Bible Study
1st and 2nd Peter - Program 03

Douglas S. Winnail

This Bible Study is part of the "1st and 2nd Peter" series. See other Bible Studies which are part of this series

The Apostle Peter wrote 1 Peter to a group of churches in northern Asia Minor. Peter was writing to these Christians during a time of persecution. He was encouraging them to endure, and trying to encourage them to live as Christians in the midst of persecution. In Chapter 2, Peter discussed the subject of submitting to authority.

I am Doug Winnail, a Pastor with the Living Church of God. We are continuing with our study of 1 Peter. The Apostle Peter wrote 1 Peter to a group of churches in northern Asia Minor. Peter was writing to these Christians during a time of persecution. He was encouraging them to endure, and trying to encourage them to live as Christians in the midst of persecution. In Chapter 2, Peter discussed the subject of submitting to authority. He talked about being submissive to constituted authority of governments, even when that authority may be persecuting them. The key to consider is found in Acts 5:29, which mentions that we are to obey God rather than men. Paul mentioned in that scripture that we should obey government as long as it does not cause us to disobey God. Peter is mentioning here that as long as we are not asked to disobey God, we do need to be subject to authority. He also talked about servants who are slaves (in our modern terminology today, this can include employees), saying that we need to be subject to our employers. He said that even if they give you a rough time, God notices, and He will reward and will take care of the situation as long as we are subject to authority.

Continuing in Chapter 3 of 1 Peter:

1 Peter 3:1

Wives, likewise…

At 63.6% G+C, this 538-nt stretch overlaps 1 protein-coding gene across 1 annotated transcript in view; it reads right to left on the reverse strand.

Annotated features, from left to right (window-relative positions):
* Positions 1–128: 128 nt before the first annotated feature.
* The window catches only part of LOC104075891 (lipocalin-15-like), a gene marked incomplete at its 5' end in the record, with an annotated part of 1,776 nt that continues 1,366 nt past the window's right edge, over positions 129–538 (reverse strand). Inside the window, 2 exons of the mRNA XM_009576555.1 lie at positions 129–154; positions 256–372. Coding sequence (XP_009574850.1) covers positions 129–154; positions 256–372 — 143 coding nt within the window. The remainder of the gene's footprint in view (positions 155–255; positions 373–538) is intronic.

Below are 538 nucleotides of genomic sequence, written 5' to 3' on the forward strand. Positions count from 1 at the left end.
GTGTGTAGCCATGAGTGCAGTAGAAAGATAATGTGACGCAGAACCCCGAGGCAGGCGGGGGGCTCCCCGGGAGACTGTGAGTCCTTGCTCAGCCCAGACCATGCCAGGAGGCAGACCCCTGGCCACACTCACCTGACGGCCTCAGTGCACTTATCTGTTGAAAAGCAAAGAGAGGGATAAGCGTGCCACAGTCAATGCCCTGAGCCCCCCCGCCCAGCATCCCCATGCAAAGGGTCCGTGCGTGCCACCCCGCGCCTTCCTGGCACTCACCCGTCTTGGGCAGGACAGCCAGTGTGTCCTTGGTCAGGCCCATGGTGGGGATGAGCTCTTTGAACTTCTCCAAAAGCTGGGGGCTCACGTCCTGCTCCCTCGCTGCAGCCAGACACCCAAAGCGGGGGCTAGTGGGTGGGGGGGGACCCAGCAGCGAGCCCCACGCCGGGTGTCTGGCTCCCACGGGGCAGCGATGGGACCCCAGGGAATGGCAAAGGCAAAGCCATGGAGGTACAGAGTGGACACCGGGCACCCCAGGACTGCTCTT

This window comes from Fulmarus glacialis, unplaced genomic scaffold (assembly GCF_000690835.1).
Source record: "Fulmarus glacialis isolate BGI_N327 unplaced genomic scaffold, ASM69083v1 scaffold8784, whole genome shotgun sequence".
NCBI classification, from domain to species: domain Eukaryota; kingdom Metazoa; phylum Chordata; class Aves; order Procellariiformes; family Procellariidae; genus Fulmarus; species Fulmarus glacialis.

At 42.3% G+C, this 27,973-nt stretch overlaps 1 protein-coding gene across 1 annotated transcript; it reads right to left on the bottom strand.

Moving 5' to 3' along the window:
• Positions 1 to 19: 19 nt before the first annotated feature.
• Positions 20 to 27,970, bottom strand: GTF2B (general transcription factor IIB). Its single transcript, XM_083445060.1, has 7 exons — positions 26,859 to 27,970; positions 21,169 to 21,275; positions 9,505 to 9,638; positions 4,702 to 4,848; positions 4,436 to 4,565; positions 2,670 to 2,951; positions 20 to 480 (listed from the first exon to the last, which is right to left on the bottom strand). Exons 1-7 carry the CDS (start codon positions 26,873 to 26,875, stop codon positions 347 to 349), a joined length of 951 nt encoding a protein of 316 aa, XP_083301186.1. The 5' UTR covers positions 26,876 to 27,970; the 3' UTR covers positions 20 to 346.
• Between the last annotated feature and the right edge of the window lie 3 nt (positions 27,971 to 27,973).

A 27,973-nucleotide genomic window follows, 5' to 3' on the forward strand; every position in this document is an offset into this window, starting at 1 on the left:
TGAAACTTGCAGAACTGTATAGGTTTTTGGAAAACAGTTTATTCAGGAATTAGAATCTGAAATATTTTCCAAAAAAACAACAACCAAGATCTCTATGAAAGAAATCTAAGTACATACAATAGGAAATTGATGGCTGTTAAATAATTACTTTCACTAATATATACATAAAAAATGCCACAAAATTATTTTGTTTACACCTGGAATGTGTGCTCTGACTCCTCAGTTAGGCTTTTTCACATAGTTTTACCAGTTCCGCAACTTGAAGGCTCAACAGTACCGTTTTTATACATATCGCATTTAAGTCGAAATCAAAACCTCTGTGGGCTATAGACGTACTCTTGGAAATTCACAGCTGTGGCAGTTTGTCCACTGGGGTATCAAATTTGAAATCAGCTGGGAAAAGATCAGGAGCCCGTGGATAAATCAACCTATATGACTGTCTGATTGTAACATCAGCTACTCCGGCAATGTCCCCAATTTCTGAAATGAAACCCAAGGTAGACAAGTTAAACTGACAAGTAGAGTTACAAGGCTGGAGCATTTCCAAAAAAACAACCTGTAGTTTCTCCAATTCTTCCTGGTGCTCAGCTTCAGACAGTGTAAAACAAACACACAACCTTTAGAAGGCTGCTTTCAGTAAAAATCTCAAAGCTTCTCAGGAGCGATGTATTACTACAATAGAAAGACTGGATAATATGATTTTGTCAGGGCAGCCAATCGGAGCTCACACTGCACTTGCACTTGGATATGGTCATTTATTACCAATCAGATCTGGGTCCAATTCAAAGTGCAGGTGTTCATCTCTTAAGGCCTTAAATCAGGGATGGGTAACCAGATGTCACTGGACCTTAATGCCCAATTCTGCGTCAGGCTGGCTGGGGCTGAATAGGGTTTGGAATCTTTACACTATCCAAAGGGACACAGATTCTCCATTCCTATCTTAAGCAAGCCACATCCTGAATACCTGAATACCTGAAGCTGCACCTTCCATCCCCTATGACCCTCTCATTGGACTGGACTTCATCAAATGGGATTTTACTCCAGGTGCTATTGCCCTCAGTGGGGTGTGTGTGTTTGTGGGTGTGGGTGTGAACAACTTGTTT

Peter is continuing with the theme of being subjected to authority. Chances are, these wives could have been married to men who were not converted, who had not been called yet to become Christians. It would be difficult for a wife to begin to keep the Sabbath, to begin to keep the Holy Days, to begin to believe differently than her husband, because it would appear that she would not be subject to his authority. Peter is giving guidelines—and these guidelines are not just limited to the first century, as we will see. He is giving guidelines that are practical and that work.

1 Peter 3:1

Wives, likewise, be submissive to your own husbands [The Greek word here is hupotasso, which means to subject to, subordinate yourself to. Be willing to be under their authority.], that even if some do not obey the word…

Here is the reason for that instruction. If you have a mate that does not believe as you do, an uncalled or unconverted mate, without the Word, that mate may be won not by your beating him or her over the head with your beliefs, but by your example—by the conduct of a wife who is respectful, who is helpful, who is considerate—as opposed to one who is trying to be bossy and trying to push someone around and declare her rights and so on. Peter is saying that a man will respond to a person who behaves this way.

1 Peter 3:2

When they observe your chaste conduct accompanied by fear.

That does not mean you are being "chased" all around. It means a very converted conduct. It means a pure, modest conduct accompanied by fear. It does not mean you tremble before your husband. It means that you respect him, that you defer to him and that you give him esteem and appreciation.

1 Peter 3:3

Do not let your adornment be merely outward; arranging the hair, wearing gold, or putting on fine apparel.

This does not mean that a woman should not take care of herself. It does not mean that she should not be well groomed. It is saying: "Don’t depend on those things. Focus on the inward person."

1 Peter 3:4

Rather let it be the hidden person [The inward person, the character, the attitude.] of the heart, with the incorruptible beauty of a gentle and quiet spirit…

This doesn’t mean that you can’t say anything. It doesn’t mean you can’t talk. It doesn’t mean that you can’t express your opinion. But I think most of us realize that if we are always expressing our opinion, others get tired of listening to our opinions. Peter is very practical. The books of 1 Peter and 2 Peter are kind of like the book of James. They are New Testament "Proverbs" in one sense. Peter gives very practical advice. He says to focus on your hidden person—be a gentle and quiet and respectful spirit, which he says is very precious in the sight of God.